A recent article in TIME magazine caught my eye. It was discussing how certain colors are used in various protest movements around the world. Yellow is the color of people power in the Philippines. Folks in the Ukraine dress in orange when they protest. Democrats in Iran dress in green.
But in Uganda, the opposing security forces have taken up spraying dissidents with a vivid pink spray. It is “a mark intended both to humiliate dissidents and make it easier for police to nab them.” Apparently the Ugandan authorities got the idea from South African officials who sprayed purple to mark those who were causing disturbances.
It got me to thinking about the concept of being marked. Certainly our culture is inundated with people marking their bodies with tattoos of various colors. It is not a brand new concept. A 5000 year old body was found in the mountains between Austria and Italy and it had some 57 tattoos on its body. Through the ages, cultures all around the world have utilized tattoos to signify position, rank, race and power. But in our own culture, until the last 30 years or so, it was sailors, circus folks and the criminals who had most of the tattoos.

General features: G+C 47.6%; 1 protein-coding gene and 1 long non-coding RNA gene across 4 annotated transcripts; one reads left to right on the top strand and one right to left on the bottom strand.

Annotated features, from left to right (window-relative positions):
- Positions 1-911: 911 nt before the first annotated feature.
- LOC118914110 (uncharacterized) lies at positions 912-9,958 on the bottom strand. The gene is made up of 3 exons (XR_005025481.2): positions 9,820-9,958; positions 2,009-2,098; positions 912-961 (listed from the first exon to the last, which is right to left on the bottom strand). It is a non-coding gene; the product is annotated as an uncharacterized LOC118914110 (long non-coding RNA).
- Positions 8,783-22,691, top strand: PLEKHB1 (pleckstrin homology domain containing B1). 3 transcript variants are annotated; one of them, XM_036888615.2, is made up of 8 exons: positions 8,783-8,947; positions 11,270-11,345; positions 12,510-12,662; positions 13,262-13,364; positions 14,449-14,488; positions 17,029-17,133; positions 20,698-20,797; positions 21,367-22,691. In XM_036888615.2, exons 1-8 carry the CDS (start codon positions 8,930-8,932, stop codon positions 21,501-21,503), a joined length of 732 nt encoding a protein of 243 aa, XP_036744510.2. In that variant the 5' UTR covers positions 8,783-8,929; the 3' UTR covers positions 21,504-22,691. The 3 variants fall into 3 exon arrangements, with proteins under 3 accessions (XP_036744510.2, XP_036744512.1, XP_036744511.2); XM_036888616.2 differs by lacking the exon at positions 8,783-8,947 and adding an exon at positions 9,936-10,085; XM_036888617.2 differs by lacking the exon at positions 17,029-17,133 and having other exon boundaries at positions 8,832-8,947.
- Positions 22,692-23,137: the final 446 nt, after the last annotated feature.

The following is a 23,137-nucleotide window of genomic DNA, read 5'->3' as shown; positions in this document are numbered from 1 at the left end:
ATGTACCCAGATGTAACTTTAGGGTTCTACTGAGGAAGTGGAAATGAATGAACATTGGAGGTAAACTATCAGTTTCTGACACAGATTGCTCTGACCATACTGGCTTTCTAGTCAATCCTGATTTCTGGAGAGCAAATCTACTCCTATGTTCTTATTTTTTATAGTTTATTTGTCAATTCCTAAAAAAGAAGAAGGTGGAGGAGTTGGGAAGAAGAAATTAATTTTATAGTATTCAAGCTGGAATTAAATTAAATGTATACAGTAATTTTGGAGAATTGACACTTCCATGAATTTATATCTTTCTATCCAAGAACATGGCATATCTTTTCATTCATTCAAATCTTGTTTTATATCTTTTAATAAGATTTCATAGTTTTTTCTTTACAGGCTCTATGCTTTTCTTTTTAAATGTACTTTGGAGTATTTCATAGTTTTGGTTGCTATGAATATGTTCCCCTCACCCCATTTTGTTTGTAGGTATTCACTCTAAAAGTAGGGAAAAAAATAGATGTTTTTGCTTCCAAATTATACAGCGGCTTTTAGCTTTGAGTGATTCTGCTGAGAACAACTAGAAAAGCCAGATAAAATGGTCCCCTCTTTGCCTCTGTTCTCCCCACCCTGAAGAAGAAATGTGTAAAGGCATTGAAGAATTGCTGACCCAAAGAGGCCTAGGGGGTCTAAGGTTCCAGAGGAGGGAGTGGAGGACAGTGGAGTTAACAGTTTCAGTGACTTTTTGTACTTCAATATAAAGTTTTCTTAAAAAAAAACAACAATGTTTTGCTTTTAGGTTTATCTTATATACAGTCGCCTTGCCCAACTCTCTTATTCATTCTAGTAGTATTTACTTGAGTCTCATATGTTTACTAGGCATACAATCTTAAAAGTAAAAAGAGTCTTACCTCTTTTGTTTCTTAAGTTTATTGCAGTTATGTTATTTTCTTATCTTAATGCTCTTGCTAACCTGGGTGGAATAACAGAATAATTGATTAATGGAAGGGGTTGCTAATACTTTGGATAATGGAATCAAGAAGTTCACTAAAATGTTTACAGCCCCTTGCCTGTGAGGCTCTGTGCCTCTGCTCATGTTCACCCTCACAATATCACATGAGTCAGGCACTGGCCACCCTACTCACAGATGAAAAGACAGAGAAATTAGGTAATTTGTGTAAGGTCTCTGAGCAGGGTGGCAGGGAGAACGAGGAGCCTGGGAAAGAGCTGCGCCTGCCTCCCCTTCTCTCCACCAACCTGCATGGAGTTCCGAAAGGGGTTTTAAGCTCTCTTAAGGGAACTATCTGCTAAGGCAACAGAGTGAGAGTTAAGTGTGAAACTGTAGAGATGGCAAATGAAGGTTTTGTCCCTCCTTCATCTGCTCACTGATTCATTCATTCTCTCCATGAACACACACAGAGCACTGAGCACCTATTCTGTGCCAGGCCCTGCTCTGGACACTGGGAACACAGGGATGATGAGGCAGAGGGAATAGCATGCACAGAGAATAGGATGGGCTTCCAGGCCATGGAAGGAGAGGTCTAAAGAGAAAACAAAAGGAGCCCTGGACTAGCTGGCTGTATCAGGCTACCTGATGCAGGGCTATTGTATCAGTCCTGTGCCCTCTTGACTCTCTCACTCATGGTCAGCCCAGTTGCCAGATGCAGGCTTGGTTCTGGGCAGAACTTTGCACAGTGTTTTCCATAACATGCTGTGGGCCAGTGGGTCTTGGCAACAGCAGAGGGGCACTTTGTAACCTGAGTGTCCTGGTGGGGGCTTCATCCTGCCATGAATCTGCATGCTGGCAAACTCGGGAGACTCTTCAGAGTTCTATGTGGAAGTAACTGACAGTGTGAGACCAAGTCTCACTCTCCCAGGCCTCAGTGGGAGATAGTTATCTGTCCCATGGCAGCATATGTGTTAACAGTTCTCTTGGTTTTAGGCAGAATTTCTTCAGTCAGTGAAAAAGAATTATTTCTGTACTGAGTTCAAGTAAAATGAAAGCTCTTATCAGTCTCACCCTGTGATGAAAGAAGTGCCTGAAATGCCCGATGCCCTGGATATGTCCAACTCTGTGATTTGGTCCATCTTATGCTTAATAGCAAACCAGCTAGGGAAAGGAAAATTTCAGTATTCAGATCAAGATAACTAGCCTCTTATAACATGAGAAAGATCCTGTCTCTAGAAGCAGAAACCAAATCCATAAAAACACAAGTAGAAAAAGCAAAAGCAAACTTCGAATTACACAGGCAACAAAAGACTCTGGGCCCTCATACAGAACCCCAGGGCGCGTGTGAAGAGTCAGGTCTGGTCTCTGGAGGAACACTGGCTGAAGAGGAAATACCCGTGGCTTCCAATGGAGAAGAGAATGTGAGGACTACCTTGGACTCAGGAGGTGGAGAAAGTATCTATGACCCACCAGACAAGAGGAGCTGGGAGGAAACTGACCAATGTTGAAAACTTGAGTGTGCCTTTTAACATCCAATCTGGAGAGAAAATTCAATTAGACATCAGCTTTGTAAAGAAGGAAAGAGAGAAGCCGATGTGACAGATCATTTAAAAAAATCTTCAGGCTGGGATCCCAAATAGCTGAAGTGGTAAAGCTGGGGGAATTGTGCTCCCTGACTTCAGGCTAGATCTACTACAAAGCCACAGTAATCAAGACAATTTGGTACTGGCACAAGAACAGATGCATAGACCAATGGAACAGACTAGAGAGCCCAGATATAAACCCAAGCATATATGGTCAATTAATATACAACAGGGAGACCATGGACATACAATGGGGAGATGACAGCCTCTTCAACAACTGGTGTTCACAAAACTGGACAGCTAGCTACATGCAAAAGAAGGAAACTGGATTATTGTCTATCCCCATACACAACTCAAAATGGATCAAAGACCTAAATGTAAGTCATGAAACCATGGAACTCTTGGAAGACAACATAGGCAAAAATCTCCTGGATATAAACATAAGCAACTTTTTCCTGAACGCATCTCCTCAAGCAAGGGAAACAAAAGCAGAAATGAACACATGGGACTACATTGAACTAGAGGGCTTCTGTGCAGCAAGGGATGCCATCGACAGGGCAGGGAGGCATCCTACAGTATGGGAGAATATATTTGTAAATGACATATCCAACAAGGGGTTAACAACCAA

Not so today. It is clearly a fad, a part of a generational expression. We mark ourselves as a means of identifying with a sub group within society. In the New Testament, Paul uses this same kind of concept when he declares in Galatians 6:17 that he “…bears on his body the marks of Jesus.”
The root word for this kind of mark is the English word for “stigma.” By definition this stigma is a scar, a mark, a spot on the skin, or a birthmark.
Paul wants everyone to know of his allegiance to Jesus Christ. He is bearing the very scars from his beating and scourging as a sign of pride. He is screaming through those marks, “I proudly belong to Jesus Christ! I am marked for life!”
This week you and I will probably not wear a particular color of outfits to signify our displeasure with the government. Nor will our government likely spray us with a marking color either. But we should bear a mark; a stigma if you will that identifies us with the cause of Christ.
That mark might take the form of public prayer, or a kind word spoken in the marketplace, a gesture of graciousness given in the name of our Savoir. However we show our “marks,” this is a great time to remember that because of His stripes we are indeed healed!
By His Grace and for His Glory,
Sherry L. Worel